That suggests that even if analogous compounds could be developed that are effective against human prion replication, they might have limited efficacy against prion disease at the symptomatic stage, i.e. sporadic CJD. But perhaps what’s most promising about this plot is the action at the far left: when given prophylactically, IND24 nearly quadrupled the incubation time of RML prions. That’s perhaps not surprising — we already knew that prophylactic drug administration had an outsize effect for periphrally acquired prion disease in mice (see for instance porphyrins and phthalocyanines [Priola 2000]), so one might have expected this similar boost in effect size when treating intracerebral infections. Still, this finding bodes well for the potential to treat genetic prion disease in humans before symptoms begin.
Perhaps more surprising is the effect of varied doses and dosing regimens using IND24. I mentioned earlier that with CWD prions (which do not seem to develop drug resistance) they found that doses of 50 or 210 mg/kg/day gave similar effects [Berry 2015]. Against RML prions, where drug resistance is known to occur [Berry 2013], IND24 was actually much more effective at a 50 mg/kg/day dose than at a 210 mg/kg/day dose. Equally surprising, IND24 was more effective in an intermittent dosing regimen — 60 day on/off cycles, starting with on — than under continuous dosing. One can speculate that both of these phenomena might be due to drug resistance: perhaps lower doses and/or intermittent treatment keep the IND24-sensitive and IND24-resistant prion strains in competition with one another.
Is the increased power for lower doses and intermittent dosing a wholly unique feature of prion diseases, or is there any precedent for such a finding? Plenty of chemotherapy drugs are given in intermittent doses, but that’s usually just to give the patient a break from their extreme toxicity rather than because it actually increases efficacy. And in some infectious diseases, continuous dosing is considered essential to avoid resistance — for instance, the practice of “directly observed therapy” (watching to make sure patients take their meds) is recommended to reduce drug resistance rates in tuberculosis [Weis 1994], though apparently this continues to be a subject of debate [Moonan 2011, Pasipanodya & Gumbo 2013]. I Googled and found one recent paper suggesting that, in the context of melanoma, intermittent dosing of the targeted cancer therapy vemurafenib might be more effective than continuous dosing [Das Thakur 2013]. I also remembered that in a lecture I attended last semester, Dr. Leonard Sicilian stated that antibiotics for cystic fibrosis patients are sometimes given in on/off regimens to slow the development of antibiotic resistance. So perhaps the idea of intermittent dosing for improved efficacy is not entirely unprecedented. But it still seems like a striking feature of prion disease.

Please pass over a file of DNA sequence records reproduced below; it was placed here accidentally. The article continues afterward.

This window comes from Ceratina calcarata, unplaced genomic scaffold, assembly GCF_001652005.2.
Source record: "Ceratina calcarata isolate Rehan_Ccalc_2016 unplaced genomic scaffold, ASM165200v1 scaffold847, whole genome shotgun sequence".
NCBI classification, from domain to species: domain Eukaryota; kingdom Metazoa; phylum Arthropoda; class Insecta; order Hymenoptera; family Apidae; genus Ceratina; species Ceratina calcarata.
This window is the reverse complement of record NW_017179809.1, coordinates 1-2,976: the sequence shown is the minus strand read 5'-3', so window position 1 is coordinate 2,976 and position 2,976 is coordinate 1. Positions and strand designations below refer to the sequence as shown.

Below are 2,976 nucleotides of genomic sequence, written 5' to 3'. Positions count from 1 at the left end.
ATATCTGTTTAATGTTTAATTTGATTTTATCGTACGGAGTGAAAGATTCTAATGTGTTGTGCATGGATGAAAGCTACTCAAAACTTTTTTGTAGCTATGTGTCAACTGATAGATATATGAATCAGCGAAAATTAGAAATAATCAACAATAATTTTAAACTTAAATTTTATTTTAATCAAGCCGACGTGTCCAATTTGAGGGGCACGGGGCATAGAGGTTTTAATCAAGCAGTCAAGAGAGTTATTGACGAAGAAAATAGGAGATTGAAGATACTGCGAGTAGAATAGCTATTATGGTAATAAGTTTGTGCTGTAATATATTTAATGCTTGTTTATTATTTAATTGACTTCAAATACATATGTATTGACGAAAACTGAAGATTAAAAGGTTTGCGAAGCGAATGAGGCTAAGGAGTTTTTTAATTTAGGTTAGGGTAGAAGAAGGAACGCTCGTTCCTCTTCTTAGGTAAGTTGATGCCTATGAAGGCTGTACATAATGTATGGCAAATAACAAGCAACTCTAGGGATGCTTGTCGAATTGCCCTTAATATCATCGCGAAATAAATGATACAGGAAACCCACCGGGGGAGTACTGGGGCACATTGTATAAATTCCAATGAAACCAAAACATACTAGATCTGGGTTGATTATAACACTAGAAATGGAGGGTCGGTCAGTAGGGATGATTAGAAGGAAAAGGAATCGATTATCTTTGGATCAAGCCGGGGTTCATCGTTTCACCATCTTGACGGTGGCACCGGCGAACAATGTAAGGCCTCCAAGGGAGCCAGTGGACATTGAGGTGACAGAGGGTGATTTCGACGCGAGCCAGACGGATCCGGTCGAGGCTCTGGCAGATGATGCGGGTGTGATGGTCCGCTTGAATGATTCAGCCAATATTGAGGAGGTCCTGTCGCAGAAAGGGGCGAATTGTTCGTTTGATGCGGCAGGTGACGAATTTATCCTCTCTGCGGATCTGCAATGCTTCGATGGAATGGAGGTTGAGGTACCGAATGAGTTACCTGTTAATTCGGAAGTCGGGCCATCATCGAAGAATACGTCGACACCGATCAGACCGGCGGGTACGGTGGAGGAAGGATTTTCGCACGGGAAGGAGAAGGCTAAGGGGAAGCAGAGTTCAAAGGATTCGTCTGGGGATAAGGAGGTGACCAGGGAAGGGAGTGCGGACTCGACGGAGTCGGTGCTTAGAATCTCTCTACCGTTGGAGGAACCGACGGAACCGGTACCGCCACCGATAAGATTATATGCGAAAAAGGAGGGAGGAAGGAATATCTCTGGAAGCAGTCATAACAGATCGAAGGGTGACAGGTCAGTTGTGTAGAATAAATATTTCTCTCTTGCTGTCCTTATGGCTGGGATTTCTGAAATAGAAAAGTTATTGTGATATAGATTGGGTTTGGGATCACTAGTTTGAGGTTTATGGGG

The bad news, of course, is that none of the new 2-aminothiazoles were effective against human prions. Specifically, four of them were tested against MM1 sCJD prions in the Tg1014 mouse model, and none increased survival. The authors also tested anle138b against the same MM1 sCJD prions in the same mouse, and saw no increase in survival there either.
That’s certainly a disappointing outcome. But the main message I take from this paper is a positive one. High-throughput screening and medicinal chemistry studies in cell culture can indeed yield antiprion small molecules that work remarkably well in vivo. So treating prion disease with a small molecule isn’t fundamentally impossible, we just need the right model for studying human prions. Moreover, there may be a lot of room to tweak doses and dosing regimens to improve efficacy. And for those who know their at-risk genetic status decades in advance, early intervention might be really effective in delaying onset of disease.